08. November 2022 · Comments Off on Cats, Luna City 11, and Things · Categories: Domestic, Luna City

Now that I am done with the extended job for hire, I can turn my attention and energy back to the usual routine – like my own books, ‘n stuff, which projects have been in abeyance for months. On the good side, I polished off the last of Luna City #11 – which will rejoice in the title of “Luna City 11th Inning Stretch’ – the ebook version will be available for pre-order later this month, the print version shortly afterward. There will be a Luna City #12, which eventually will be collected into a single compendium volume with books 10 and eleven. I’ll probably pull the plug on the individual print books in a year or so, and just have them in print as part of the compendiums.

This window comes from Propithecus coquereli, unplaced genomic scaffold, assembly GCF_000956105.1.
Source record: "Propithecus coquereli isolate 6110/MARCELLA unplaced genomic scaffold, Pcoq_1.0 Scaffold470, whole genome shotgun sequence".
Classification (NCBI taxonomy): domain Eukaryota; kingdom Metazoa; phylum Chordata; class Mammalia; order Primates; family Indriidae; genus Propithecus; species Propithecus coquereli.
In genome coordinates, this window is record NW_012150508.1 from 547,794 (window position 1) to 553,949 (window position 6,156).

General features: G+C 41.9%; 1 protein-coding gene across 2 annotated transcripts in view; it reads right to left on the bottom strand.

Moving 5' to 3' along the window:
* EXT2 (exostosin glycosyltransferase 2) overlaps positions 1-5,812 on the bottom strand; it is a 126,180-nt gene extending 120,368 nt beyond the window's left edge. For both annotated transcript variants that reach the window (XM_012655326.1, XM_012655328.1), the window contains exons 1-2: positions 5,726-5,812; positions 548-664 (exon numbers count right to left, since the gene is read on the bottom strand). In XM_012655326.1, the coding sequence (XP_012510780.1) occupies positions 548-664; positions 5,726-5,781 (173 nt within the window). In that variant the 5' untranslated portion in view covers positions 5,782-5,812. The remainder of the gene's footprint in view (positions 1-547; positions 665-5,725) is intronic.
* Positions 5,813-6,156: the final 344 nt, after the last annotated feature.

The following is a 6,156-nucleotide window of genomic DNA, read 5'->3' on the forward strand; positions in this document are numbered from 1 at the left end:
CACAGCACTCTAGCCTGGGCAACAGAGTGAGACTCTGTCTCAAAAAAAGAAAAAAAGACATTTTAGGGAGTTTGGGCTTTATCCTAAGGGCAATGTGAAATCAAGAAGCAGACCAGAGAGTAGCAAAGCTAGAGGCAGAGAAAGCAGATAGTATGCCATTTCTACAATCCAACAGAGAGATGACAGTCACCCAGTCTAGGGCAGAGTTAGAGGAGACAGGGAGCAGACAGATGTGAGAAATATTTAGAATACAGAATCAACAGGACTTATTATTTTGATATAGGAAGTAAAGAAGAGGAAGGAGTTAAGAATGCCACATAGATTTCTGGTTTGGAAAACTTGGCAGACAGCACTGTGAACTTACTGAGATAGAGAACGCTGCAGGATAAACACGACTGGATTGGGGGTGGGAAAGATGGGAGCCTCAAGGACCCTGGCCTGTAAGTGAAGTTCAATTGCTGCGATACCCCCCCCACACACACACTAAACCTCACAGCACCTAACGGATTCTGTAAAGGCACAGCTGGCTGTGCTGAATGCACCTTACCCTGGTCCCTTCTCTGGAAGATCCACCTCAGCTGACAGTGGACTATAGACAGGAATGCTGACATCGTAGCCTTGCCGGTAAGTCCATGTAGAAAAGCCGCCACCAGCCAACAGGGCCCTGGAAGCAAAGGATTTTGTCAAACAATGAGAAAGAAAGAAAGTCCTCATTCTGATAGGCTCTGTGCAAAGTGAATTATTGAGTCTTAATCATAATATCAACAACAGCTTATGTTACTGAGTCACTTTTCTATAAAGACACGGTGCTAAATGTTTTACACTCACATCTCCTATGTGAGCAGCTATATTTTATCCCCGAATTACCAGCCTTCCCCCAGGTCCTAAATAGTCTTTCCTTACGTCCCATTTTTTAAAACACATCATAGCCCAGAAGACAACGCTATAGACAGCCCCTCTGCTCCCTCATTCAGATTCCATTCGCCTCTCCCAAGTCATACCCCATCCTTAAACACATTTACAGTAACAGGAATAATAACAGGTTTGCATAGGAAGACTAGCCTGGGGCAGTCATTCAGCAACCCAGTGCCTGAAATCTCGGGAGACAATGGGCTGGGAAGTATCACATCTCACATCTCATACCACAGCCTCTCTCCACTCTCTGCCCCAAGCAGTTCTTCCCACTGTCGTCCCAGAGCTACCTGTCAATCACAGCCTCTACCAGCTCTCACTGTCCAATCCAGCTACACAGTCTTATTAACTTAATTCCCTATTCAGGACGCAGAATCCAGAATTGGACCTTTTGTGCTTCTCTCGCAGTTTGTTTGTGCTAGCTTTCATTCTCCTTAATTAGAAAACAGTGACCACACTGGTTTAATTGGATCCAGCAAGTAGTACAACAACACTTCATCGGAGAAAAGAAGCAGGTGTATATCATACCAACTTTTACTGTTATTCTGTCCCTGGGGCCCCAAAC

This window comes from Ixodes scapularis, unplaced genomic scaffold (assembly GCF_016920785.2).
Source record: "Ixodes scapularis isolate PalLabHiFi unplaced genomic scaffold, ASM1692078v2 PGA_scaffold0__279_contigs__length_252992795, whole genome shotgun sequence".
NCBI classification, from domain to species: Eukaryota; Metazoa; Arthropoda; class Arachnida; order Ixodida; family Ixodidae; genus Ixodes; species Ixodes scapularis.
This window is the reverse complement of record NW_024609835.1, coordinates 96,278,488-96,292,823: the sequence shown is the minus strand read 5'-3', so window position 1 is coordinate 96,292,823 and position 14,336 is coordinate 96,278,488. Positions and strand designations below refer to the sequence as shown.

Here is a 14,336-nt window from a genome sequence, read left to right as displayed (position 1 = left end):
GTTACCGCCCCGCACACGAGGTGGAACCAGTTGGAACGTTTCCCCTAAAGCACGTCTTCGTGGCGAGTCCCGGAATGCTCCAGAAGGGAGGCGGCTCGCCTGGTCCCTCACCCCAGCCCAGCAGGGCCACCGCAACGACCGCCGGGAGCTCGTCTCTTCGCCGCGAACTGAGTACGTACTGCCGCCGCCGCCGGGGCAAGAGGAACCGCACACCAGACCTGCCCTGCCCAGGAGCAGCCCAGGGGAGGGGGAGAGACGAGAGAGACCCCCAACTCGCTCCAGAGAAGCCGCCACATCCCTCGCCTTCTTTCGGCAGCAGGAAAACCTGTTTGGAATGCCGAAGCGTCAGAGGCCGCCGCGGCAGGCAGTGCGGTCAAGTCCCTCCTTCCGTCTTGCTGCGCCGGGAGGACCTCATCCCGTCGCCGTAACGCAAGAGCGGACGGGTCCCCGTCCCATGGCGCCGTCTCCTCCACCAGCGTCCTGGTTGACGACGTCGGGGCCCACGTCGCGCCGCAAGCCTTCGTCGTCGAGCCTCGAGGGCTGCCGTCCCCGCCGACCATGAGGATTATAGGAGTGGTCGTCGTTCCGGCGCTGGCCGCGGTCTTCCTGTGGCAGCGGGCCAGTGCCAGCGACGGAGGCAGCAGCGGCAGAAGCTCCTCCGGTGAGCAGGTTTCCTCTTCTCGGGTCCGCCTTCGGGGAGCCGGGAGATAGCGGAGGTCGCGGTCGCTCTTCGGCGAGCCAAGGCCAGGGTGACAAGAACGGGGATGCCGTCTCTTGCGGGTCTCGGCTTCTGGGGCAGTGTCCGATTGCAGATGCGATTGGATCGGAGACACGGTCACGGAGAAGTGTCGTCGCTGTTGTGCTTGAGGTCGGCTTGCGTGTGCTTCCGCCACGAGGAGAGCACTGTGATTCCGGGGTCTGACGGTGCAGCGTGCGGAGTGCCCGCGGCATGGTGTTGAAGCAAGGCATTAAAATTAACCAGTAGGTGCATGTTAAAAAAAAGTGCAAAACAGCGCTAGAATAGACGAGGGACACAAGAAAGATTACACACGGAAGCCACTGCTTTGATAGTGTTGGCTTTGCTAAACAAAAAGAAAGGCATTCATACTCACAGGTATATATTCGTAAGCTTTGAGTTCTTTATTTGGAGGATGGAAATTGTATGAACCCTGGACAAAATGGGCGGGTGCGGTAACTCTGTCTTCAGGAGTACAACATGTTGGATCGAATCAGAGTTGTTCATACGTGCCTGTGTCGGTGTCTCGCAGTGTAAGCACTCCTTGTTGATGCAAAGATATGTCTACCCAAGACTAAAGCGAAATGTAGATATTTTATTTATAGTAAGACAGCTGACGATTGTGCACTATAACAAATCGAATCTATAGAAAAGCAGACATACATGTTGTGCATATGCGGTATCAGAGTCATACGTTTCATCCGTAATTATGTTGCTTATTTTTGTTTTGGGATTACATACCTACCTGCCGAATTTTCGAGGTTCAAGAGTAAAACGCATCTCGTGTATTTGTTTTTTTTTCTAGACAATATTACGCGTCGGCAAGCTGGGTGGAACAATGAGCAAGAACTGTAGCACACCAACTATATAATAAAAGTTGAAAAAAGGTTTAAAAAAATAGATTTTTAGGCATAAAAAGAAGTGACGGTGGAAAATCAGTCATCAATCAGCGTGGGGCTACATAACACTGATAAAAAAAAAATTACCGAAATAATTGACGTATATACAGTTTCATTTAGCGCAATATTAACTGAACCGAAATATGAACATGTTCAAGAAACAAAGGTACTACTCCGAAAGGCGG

It feels good to have the extended job for hire done – it paid some substantial bills and allowed me to look at the close of this year and the starting off the next with a clean slate. In the meantime and if my daughter has real estate business to attend to, I walk the dogs in the early morning, and then walk with Wee Jamie the Wonder Grandson in his stroller. Up to the top of the neighborhood, across to the other side, saying good morning to the other regular walkers, joggers, dog-walkers, dogs and cats as we meet them. Most of the neighbors know us, and we know them; practically everyone who came to Wee Jamie’s baby shower was a neighbor, and all unite in admiring his charm, his happy and outgoing nature, and his rate of growth.